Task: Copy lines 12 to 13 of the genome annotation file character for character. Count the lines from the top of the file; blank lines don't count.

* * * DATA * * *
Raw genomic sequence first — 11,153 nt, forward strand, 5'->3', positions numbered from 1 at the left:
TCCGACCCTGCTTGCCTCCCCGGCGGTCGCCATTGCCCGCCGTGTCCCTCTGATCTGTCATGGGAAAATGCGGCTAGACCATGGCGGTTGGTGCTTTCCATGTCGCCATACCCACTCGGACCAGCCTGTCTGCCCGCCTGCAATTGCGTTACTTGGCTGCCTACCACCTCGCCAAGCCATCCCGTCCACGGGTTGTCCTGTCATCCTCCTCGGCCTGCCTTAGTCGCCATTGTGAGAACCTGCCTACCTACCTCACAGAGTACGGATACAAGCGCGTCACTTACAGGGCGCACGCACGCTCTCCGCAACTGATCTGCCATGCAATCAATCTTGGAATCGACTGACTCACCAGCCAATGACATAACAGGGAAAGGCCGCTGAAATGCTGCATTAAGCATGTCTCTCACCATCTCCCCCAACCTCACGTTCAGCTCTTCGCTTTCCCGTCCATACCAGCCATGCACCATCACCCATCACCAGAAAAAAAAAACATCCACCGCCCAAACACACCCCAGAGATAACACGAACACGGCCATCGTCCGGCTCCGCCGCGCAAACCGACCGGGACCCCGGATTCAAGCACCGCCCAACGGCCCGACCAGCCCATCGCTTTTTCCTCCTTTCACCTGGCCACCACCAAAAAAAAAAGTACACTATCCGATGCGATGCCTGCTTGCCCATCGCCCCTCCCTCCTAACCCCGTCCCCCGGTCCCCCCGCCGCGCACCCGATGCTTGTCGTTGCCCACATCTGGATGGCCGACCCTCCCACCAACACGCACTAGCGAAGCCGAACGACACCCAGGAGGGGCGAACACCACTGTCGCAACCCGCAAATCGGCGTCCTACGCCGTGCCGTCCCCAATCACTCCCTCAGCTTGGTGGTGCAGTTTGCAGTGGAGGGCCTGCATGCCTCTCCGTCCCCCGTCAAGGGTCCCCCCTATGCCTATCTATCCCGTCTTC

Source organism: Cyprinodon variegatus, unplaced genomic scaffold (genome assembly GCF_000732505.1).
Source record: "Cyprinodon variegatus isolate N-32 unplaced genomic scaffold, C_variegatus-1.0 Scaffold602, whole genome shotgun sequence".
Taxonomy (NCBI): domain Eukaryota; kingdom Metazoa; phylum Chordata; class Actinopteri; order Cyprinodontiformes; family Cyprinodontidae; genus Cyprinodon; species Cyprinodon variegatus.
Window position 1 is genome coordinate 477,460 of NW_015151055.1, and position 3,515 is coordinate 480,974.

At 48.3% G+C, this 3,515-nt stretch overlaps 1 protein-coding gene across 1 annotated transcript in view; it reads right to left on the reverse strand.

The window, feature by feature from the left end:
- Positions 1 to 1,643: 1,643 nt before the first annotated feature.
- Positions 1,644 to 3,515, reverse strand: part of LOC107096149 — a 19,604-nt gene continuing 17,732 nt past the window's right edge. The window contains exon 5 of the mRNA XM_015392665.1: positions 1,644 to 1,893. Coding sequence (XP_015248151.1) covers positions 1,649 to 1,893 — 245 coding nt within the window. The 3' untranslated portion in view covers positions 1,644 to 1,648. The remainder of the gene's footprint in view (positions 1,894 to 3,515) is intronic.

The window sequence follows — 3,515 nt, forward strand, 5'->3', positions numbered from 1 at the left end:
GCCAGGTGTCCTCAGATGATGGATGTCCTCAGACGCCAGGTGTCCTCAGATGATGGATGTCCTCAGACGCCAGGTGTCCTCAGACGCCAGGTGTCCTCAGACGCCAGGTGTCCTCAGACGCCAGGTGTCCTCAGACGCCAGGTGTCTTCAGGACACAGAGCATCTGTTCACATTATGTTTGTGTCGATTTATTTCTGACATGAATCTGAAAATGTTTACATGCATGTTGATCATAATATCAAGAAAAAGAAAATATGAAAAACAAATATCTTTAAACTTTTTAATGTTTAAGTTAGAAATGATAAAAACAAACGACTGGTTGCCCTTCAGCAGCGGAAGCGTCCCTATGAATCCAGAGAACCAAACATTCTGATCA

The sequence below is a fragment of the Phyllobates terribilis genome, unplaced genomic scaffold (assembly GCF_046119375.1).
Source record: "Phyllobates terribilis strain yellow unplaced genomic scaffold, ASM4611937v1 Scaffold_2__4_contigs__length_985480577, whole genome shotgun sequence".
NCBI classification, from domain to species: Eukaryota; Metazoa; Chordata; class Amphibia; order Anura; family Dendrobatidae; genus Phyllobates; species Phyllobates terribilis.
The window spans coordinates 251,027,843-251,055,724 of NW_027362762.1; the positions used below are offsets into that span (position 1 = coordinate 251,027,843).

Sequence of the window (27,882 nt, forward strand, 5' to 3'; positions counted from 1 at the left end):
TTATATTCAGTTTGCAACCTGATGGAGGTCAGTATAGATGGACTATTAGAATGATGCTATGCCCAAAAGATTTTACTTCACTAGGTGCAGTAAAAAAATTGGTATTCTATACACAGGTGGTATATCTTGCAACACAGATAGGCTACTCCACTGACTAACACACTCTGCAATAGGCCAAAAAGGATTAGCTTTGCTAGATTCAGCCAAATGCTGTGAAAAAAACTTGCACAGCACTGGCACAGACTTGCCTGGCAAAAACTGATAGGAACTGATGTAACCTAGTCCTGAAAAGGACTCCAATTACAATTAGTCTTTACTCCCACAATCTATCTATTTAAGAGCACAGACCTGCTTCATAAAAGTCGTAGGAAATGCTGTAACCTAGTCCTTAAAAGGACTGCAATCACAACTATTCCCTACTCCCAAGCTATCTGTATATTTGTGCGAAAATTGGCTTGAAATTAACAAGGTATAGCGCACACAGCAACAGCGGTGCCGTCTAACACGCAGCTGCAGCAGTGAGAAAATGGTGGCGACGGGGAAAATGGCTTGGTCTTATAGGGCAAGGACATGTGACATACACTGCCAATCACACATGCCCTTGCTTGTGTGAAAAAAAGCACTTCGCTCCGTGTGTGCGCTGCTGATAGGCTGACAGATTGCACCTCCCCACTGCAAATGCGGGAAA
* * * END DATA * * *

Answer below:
GCCAGGTGTCCTCAGATGATGGATGTCCTCAGACGCCAGGTGTCCTCAGATGATGGATGTCCTCAGACGCCAGGTGTCCTCAGACGCCAGGTGTCCTCAGACGCCAGGTGTCCTCAGACGCCAGGTGTCCTCAGACGCCAGGTGTCTTCAGGACACAGAGCATCTGTTCACATTATGTTTGTGTCGATTTATTTCTGACATGAATCTGAAAATGTTTACATGCATGTTGATCATAATATCAAGAAAAAGAAAATATGAAAAACAAATATCTTTAAACTTTTTAATGTTTAAGTTAGAAATGATAAAAACAAACGACTGGTTGCCCTTCAGCAGCGGAAGCGTCCCTATGAATCCAGAGAACCAAACATTCTGATCA

The sequence below is a fragment of the Phyllobates terribilis genome, unplaced genomic scaffold (assembly GCF_046119375.1).